A family-owned firm has called in administrators due to the collapse of government outsourcing company Carillion in January. The firm’s potential collapse has reportedly put up to 160 jobs at risk, with Labour’s shadow business secretary Rebecca Long-Bailey blaming the government.
Vaughan Engineering, set up in 1955, is a “leading mechanical and electrical building services engineering contractor operating throughout the United Kingdom and Ireland”. It is a family-owned business, employing around 500 staff across its operations in the UK and Ireland. But now, as City AM reported, Vaughan is preparing to call in administrators having not received any payments for work it had completed for Carillion.
According to Construction News, Carillion owed Vaughan:
£600,000 for completed works, including £300,000 for its work on the Heath School in Runcorn, which was completed in December.
It also lost £1.1m worth of work it had lined up with Carillion for the first three months of 2018. This included work on the Vaux Brewery site which was being delivered by a JV [joint venture] between Carillion and Sunderland City Council.
Carillion: the knock-on effect
As The Canary previously reported, Carillion went bust in January with almost £1bn worth of debt, after issuing several profit warnings. But Vaughan’s potential collapse is thought to be the first supply chain firm linked to Carillion to be potentially put out of business. Its finance director Gavin Vaughan told Construction News:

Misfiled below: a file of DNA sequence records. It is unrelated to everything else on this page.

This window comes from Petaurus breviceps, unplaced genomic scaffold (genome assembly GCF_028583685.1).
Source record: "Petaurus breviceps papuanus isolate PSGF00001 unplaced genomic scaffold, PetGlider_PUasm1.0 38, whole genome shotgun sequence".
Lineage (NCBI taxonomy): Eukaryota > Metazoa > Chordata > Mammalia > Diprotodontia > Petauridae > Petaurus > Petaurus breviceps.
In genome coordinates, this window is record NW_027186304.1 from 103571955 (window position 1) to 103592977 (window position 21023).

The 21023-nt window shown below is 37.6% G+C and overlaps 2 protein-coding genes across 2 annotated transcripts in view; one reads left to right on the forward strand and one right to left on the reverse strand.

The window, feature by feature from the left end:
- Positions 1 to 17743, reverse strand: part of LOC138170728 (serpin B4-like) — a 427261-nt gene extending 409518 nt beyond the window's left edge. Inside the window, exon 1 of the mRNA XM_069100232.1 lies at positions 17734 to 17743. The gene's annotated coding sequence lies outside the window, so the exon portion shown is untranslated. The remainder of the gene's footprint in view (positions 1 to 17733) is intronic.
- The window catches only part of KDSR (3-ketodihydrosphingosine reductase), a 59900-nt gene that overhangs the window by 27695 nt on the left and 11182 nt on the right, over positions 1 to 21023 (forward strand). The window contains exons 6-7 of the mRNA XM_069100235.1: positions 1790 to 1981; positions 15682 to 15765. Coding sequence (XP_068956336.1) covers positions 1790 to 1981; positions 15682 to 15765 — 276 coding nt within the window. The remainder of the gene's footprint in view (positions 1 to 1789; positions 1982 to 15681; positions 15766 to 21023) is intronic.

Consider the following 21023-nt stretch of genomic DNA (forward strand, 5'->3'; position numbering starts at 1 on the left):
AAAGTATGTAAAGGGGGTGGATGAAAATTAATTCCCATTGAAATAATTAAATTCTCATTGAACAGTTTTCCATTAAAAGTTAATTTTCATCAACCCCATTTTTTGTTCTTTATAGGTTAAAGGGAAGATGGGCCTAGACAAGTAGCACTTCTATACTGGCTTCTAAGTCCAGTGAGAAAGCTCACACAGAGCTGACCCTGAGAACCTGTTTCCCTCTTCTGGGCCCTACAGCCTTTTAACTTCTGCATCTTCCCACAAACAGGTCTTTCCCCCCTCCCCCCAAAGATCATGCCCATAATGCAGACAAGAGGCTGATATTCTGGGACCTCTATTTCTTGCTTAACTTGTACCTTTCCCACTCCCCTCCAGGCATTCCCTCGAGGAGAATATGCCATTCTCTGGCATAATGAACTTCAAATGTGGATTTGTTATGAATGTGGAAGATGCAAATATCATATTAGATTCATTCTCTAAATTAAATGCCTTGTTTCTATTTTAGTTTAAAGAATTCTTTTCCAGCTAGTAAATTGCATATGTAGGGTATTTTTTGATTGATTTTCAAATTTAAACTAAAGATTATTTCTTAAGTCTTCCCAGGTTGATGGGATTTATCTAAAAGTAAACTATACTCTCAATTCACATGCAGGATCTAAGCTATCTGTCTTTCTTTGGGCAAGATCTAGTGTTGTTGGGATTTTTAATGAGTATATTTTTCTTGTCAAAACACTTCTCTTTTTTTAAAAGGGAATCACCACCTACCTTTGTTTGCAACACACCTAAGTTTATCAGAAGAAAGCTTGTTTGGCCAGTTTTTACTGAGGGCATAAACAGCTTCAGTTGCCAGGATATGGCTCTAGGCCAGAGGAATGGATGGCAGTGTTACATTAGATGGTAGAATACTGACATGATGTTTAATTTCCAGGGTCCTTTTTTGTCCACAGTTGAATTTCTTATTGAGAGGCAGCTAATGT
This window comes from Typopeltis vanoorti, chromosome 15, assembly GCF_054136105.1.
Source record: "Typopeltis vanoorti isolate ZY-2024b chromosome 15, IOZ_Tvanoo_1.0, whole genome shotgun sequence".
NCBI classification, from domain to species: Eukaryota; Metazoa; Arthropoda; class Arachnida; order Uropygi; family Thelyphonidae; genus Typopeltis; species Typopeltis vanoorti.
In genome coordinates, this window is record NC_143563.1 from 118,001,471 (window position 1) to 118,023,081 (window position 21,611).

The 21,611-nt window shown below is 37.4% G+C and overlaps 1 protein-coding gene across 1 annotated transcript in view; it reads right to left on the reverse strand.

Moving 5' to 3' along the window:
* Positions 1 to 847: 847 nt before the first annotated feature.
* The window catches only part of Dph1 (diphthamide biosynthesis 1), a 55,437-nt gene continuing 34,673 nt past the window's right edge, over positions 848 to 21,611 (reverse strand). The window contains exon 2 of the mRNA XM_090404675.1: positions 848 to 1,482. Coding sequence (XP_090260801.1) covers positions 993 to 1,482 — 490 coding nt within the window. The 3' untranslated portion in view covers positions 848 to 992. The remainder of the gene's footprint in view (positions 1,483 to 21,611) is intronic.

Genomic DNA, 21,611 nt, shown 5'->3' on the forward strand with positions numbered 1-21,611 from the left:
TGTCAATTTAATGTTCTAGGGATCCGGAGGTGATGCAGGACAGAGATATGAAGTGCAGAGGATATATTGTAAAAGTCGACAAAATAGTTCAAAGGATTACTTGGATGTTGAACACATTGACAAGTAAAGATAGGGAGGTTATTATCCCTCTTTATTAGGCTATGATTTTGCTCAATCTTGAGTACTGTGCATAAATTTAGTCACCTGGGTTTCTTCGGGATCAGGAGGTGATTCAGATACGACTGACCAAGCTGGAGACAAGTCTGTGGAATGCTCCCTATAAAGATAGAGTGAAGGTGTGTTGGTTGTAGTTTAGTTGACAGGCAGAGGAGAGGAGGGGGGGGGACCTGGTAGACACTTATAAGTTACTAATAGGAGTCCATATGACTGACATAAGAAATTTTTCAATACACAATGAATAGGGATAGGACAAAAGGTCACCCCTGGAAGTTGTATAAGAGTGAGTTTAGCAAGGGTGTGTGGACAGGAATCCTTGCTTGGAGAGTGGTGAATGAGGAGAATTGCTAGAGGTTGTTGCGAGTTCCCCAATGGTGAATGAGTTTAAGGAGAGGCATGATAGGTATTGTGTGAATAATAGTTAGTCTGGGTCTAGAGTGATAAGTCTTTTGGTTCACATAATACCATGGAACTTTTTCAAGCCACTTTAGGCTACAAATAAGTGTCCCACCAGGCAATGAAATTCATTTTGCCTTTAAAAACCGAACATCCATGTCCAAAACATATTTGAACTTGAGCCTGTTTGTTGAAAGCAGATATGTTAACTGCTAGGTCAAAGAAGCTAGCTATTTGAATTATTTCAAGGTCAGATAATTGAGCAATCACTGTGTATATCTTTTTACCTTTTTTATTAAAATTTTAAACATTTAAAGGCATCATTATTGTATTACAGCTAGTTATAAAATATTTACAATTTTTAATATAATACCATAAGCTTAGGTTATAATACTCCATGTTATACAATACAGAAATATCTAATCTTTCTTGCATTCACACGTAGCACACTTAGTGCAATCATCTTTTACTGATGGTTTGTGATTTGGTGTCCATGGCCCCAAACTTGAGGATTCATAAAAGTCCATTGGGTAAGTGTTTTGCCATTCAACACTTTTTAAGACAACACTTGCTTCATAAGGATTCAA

This is devastating news for all of the people who work for Vaughan Engineering.
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We have three sites in England and Scotland, employing 160 people and paying more than £6 million annually in salaries and hundreds of thousands more in rates and to our many suppliers.
I think sadly it is inevitable that several of those suppliers and their employees will also be seriously impacted.
A spokesperson for the Department for Business, Energy and Industrial Strategy (BEIS) told The Canary:
Unjustified late and non-payment of any amount owed is unacceptable. These practices cause particular problems for small businesses in the construction sector and the Government is committed to tackling them.
We have already implemented Prompt Payment Reporting Regulations which mean construction firms must be transparent about their payment practices and last year we commissioned independent research to better understand the costs and benefits of retentions and consider possible alternatives.
But Labour’s Long-Bailey was unequivocal in why she thought Vaughan was in trouble. She tweeted:
Devastating news, despite no. of warnings Govt failed to deal with 120 day late payment period enforced by Carillion, transferring risk to small biz in supply chain https://t.co/CKsWQ4NkFi
— Rebecca Long-Bailey (@RLong_Bailey) March 26, 2018
Carillion adopted a 120-day policy for paying its suppliers in 2013, a practice across some businesses which Labour’s then-shadow business secretary Chuka Umunna called a “scandal”. Now, in light of Vaughan’s potential collapse, industry experts are calling for a change in the law.
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